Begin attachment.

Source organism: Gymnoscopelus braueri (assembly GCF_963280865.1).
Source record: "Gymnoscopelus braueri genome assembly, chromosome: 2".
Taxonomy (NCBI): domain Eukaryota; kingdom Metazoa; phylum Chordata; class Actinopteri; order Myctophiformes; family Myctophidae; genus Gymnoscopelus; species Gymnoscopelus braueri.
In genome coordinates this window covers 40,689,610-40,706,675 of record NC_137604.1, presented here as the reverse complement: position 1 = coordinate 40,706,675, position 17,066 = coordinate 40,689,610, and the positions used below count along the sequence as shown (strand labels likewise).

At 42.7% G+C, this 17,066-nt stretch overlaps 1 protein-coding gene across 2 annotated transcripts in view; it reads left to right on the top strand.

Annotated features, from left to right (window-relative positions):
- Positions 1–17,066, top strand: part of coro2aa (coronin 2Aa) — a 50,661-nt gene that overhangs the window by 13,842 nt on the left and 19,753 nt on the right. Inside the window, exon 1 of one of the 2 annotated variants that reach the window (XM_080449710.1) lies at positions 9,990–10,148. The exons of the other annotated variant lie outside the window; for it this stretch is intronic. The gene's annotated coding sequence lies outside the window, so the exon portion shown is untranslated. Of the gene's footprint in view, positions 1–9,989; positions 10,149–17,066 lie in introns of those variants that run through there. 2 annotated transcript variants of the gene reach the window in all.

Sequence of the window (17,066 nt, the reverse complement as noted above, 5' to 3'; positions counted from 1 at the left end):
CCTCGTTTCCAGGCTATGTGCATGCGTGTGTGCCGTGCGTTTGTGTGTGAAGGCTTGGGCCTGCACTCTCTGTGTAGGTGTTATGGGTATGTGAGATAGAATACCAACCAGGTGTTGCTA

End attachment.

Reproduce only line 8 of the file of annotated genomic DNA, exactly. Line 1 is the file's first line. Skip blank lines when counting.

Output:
Sequence of the window (17,066 nt, the reverse complement as noted above, 5' to 3'; positions counted from 1 at the left end):